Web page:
Figure 1 shows a case where the reservoir properties remain constant throughout. We see a good match at the well in both the synthetic reflectivity and colour blend, but the downdip portion does not capture the dimming that’s seen in each.
Figure 2: Model 2, reservoir properties from the well are transitioned down-dip into the underburden shale properties.
In Figure 2, we ‘transition’ the down-dip portion into shale, as shown in the upper left panel. In this case, we do see dimming in the down-dip region of the synthetic reflectivity but the response is perhaps too dim. The dimming is present in the synthetic blend as well, but the colours are not matching well. The frequency decompositon blend on the left goes from magenta to white to orange/yellow from bottom to top while the synthetic only goes from a dimmer magenta into a grey/blue.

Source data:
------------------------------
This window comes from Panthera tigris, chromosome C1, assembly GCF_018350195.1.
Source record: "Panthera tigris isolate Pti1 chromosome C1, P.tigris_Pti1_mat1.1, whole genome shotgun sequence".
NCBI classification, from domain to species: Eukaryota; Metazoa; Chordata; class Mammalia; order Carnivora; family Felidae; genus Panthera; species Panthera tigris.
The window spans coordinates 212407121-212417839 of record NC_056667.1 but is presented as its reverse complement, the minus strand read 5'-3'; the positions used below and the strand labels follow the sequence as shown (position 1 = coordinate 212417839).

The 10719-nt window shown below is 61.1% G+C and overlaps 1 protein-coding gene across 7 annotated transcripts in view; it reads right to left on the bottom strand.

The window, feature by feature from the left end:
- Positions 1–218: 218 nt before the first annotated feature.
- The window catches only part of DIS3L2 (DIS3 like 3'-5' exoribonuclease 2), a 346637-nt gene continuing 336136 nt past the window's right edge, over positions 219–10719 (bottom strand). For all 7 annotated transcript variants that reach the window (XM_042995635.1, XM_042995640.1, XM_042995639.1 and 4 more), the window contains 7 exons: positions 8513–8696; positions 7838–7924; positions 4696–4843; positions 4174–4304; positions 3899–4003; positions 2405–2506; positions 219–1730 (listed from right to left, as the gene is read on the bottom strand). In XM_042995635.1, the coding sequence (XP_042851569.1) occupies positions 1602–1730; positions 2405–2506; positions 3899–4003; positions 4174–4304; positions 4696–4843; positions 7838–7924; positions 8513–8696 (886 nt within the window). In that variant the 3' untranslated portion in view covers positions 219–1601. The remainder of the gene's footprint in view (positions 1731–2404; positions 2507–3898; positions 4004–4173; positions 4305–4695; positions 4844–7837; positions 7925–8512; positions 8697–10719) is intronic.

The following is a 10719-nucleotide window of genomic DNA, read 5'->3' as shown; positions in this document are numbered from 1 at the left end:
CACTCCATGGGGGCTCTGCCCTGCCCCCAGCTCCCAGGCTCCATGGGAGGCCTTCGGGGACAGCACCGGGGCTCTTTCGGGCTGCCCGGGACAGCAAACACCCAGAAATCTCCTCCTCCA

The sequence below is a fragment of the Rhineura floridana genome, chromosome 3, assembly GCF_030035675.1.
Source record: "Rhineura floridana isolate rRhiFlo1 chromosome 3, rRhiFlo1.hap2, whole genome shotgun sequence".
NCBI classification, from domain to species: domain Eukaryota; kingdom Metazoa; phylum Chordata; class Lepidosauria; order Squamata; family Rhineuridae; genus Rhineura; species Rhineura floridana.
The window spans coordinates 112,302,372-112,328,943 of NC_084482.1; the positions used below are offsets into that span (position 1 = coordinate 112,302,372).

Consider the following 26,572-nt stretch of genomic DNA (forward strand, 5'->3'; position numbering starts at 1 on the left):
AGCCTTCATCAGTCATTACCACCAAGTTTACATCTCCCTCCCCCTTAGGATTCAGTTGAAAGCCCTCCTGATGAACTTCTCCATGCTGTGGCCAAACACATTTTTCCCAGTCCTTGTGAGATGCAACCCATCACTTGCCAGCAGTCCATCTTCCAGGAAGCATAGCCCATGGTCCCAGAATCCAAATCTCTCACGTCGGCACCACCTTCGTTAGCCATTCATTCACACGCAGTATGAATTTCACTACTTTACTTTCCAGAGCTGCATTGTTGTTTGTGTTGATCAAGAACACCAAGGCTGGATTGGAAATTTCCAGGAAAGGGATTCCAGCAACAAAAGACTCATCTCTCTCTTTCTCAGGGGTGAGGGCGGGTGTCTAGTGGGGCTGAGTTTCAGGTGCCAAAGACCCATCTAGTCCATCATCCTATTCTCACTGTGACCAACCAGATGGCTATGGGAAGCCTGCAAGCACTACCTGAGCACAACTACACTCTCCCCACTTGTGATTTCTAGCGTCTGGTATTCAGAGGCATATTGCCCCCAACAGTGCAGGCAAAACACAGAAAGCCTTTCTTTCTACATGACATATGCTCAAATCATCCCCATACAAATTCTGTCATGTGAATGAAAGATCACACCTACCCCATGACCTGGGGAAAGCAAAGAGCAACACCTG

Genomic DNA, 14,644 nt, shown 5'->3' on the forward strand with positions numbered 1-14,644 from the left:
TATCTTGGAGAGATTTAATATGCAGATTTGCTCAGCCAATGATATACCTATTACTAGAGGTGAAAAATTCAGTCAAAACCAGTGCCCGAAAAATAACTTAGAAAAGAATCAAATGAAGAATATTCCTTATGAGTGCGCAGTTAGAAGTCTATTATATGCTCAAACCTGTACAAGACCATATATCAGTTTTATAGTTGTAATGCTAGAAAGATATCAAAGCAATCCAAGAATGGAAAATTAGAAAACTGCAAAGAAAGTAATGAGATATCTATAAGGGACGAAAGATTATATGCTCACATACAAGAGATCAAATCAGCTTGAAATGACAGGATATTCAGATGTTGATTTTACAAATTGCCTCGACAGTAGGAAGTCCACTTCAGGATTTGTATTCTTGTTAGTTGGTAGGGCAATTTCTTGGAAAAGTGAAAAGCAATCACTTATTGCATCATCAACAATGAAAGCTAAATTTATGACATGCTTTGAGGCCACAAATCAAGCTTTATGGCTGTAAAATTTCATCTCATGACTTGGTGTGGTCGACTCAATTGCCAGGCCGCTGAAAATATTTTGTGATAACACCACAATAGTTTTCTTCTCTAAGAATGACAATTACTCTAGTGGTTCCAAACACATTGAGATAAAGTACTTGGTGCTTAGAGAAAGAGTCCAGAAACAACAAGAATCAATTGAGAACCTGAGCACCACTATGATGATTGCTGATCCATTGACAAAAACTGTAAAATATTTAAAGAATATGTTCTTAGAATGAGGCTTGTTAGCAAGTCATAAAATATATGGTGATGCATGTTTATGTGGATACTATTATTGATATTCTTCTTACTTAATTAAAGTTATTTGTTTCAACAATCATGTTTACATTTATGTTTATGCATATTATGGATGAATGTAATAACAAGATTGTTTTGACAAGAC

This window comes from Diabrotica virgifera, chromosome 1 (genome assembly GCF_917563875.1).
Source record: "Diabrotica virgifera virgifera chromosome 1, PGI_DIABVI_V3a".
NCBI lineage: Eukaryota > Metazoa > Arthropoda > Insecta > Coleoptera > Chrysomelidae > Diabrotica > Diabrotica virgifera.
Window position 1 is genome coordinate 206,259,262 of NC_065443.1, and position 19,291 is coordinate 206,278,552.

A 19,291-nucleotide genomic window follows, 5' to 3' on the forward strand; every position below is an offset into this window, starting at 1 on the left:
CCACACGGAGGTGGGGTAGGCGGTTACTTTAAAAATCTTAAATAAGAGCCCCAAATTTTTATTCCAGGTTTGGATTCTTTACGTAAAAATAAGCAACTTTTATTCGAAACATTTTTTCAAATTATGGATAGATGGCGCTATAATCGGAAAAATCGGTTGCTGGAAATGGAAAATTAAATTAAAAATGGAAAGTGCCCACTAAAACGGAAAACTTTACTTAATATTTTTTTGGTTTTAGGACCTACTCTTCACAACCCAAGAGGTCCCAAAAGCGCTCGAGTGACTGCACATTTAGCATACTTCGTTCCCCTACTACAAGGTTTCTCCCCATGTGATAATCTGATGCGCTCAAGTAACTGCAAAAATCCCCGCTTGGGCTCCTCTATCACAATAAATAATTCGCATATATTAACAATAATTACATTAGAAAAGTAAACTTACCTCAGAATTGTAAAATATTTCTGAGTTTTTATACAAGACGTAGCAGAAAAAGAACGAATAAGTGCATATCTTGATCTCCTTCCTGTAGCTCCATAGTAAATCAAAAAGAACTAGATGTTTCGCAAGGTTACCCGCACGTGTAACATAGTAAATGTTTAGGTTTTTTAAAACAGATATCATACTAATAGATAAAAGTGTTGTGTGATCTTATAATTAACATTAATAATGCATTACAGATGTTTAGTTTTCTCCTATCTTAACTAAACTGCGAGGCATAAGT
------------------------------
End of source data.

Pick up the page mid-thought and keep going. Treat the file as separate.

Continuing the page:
Figure 3: Model 3, a down-dip water leg is added to the reservoir using fluid substitution.